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Airlines send out SOS as loans dry up, fuel prices hit record high

By Arindam Majumder
March 24, 2022 10:12 IST
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Loans for Indian airlines have dried up as banks have become cautious to lend to the sector.

IMAGE: A man wearing a protection mask and gloves holds a sign at Indira Gandhi airport in New Delhi. Kindly note the image has only been posted for representational reasons. Photograph: Adnan Abidi/Reuters

The aviation industry is facing severe funding roadblocks even as skies are opening up and the impact of Covid is on the wane.

Loans for Indian airlines have dried up as banks have become cautious to lend to the sector.

With fuel prices reaching record high, escalating the cost of operation, airlines have sought government intervention in getting banks to lend working capital.

While market leader IndiGo has been able to tap banks to raise loans due to its strong cash position, it has become difficult for smaller airlines like SpiceJet and Go First to get loans from banks due to their stressed balance sheets, people close to the development said.

The Tata group-owned airlines have got regular equity infusion from the parent company, to deal with the situation.

The situation has worsened as these airlines have been unable to tap funds from markets through Initial Public Offering (IPO) or Qualified Institutional Placement (QIP).

While both Go First and SpiceJet made fund-raise announcements via IPO and QIP, the process is yet to take off.

With airlines pushing for more relaxed credit norms, Civil Aviation Minister Jyotiraditya Scindia and Finance Minister Nirmala Sitharaman held a meeting with airline bosses and heads of banks recently.

Airlines want banks to relax their lending criteria for the sector.

"We have made our case to the FM. We have said that while looking at credit worthiness of airlines, banks cannot consider criteria before 2020. They must also set conditions considering the restructured balance sheets after 2021," said an airline executive.

The liabilities to vendors and suppliers as well as debt position have all significantly changed after the Covid waves, the executive said.

While airlines such as SpiceJet and GoAir, got guaranteed support to the extent of about Rs 349 crore (Rs 3.49 billion) under the government's Emergency Credit Line Guarantee Scheme (ECLGS), executives pointed out it wouldn't suffice.

According to multiple people Business Standard spoke to, lenders are asking for increased collateral especially from airlines or they are asking promoters to pledge more personal holdings to access loans.

"There is an intrinsic risk of lending to airlines. Most of them operate on asset light models. Hence in case of a default, there are little tangibles that we can monetise. Moreover, multiple bankers have faced enquiries in the Kingfisher Airlines case. This is fresh in the mind of bankers," said an executive of a public sector bank.

For instance, Wadia-group owned Go Air, which last year rebranded itself to Go First, has only been able to raise loans from Central Bank of India, Bank of Baroda, IDBI Bank only after group firm Wadia Realty mortgaged land parcels.

Loans from banks became necessary for Go First after its planned IPO got delayed twice due to the disruption caused by Omicron variant.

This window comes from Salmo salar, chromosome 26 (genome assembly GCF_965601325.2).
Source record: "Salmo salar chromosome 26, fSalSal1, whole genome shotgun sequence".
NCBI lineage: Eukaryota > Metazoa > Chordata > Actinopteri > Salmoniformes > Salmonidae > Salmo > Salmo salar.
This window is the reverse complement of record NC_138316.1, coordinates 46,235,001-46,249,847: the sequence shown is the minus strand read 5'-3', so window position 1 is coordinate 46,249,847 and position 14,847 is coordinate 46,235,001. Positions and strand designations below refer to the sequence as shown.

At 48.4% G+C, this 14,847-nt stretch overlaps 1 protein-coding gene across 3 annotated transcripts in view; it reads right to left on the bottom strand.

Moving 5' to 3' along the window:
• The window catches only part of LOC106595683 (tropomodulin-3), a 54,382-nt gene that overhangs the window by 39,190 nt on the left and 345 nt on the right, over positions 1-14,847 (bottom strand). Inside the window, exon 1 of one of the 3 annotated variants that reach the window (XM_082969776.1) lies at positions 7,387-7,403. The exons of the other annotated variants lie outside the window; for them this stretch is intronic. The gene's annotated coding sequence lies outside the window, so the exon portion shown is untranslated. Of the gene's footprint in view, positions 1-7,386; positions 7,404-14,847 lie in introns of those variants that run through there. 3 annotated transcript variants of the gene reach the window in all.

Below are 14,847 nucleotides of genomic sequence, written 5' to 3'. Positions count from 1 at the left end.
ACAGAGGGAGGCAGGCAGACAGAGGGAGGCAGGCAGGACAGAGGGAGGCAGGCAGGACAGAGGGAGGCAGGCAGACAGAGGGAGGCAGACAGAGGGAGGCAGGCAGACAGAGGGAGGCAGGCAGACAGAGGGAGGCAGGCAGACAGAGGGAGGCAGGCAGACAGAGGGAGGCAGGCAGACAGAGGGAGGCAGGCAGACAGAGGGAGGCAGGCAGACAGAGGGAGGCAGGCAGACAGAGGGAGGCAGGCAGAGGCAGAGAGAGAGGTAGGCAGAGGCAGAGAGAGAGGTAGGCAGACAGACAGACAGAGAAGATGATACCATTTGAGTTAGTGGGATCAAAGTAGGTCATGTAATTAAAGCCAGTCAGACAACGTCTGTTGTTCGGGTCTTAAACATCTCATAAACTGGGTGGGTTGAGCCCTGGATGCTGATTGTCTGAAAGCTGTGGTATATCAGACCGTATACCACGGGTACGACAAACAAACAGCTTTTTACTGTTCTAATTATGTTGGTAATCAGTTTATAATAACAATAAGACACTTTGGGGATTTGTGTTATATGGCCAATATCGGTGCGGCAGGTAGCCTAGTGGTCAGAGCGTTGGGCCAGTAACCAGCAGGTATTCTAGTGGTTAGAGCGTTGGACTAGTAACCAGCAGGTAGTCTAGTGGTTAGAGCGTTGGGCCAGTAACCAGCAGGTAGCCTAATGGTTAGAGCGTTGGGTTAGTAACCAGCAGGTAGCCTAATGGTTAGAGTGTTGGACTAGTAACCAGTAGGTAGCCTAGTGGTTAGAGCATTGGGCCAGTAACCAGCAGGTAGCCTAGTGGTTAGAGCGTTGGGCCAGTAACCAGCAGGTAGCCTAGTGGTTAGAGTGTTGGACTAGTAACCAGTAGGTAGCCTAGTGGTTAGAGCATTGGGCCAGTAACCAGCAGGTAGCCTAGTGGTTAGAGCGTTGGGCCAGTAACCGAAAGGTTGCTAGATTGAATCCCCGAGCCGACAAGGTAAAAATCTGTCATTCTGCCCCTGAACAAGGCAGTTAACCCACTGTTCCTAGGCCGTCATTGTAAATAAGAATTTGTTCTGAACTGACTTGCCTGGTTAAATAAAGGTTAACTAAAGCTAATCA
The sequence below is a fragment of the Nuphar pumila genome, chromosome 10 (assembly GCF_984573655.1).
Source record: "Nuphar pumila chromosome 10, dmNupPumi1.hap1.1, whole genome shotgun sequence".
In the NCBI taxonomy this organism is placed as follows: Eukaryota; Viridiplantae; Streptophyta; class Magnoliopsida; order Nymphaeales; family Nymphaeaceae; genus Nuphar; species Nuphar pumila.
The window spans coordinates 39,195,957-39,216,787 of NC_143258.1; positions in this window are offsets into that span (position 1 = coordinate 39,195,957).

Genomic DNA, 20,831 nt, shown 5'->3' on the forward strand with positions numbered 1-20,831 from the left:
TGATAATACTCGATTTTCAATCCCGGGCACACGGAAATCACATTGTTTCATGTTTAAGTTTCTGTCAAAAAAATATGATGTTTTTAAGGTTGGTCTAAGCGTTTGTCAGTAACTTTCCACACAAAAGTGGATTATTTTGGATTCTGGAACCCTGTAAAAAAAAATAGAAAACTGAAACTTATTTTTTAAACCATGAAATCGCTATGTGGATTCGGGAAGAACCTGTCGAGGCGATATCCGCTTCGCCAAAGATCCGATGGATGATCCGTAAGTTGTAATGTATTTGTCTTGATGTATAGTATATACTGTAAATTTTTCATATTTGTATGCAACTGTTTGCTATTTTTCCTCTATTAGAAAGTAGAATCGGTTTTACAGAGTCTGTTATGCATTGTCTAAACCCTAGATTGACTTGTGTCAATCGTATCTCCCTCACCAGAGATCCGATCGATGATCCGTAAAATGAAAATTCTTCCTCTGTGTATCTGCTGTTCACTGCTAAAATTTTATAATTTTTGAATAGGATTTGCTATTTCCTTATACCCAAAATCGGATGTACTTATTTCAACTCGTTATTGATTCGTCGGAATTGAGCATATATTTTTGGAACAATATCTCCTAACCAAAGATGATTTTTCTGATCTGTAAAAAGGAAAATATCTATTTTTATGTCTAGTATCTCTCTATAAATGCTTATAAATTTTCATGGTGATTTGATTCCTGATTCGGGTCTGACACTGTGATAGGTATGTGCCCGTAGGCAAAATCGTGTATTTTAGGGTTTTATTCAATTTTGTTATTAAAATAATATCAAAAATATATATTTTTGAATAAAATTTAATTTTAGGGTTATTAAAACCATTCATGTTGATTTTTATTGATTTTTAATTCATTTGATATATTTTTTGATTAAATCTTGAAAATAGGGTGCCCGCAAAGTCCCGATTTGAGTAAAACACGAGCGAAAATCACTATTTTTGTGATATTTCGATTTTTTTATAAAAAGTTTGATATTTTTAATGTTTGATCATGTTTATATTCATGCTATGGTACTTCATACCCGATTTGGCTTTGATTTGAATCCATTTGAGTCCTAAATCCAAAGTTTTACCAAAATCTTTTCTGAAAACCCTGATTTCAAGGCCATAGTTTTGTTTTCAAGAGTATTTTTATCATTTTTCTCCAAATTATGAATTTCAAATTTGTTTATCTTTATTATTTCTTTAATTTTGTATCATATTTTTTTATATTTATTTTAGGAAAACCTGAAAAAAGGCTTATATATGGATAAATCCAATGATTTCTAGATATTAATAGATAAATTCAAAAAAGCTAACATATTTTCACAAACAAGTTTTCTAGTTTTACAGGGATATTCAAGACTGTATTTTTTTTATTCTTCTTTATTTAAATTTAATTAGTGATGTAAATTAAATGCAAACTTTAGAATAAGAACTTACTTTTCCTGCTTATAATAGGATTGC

The airline plans to use over 50 per cent of the IPO proceeds towards prepayment and scheduled repayments of borrowings.

An amount of Rs 255 crore (rs 2.55 billion) is earmarked to repay dues to Indian Oil Corporation for fuel supplies.

The repayment and prepayment would have cleared a substantial portion of the airline's total outstanding debt, which stood at about Rs 2,956 crore (Rs 29.56 billion) on April 19, 2021, helping reduce its finance costs.

The airline now plans to have a public listing only after the market situation improves.

A Go First spokesperson refused to comment on questions sent by this newspaper regarding loans accessed by it or IPO timelines.

SpiceJet Chairman and Managing Director and Assocham Vice-President Ajay Singh called the civil aviation sector "chronically ill".

It needs Centre's support as banks have been withdrawing facilities -- even if they are well serviced-- from companies that could potentially face problems related to certain sectors, according to Singh.

SpiceJet had approached bankers for fresh credit of Rs 500 crore (Rs 5 billion), but the bank has not yet approved the proposal.

"We are still examining the proposal and the airline's restructuring plans including evidence for final settlement with various creditors and vendors," said an executive of a private sector bank which has been approached by SpiceJet.

48.84 per cent of promoter's stake of the company is already pledged with lenders.

'There needs to be a message of support from the government. Perhaps for two to three years, aviation could be put under priority sector for bank lending or granted infrastructure category status,' Singh said at a recent industry event.

'That could greatly help as today banks are not there when we need them. Oil has crossed $100 a barrel and this is the single largest input in aviation,' he added.

An expert tracking the sector said lenders were looking for signs from promoters for skin in the game before offering fresh credit lines.

"Lending is used up as working capital as opposed to recapitalisation and growth. That leads to weak airlines impacting industry pricing power, capacity dynamics and overall risk premiums," said Satyendra Pandey, managing partner at the aviation services firm AT-TV. His advice is that in the current situation, weaker airlines have to at least attempt to strengthen the balance sheet, mostly by way of equity infusions.

Feature Presentation: Ashish Narsale/

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Arindam Majumder
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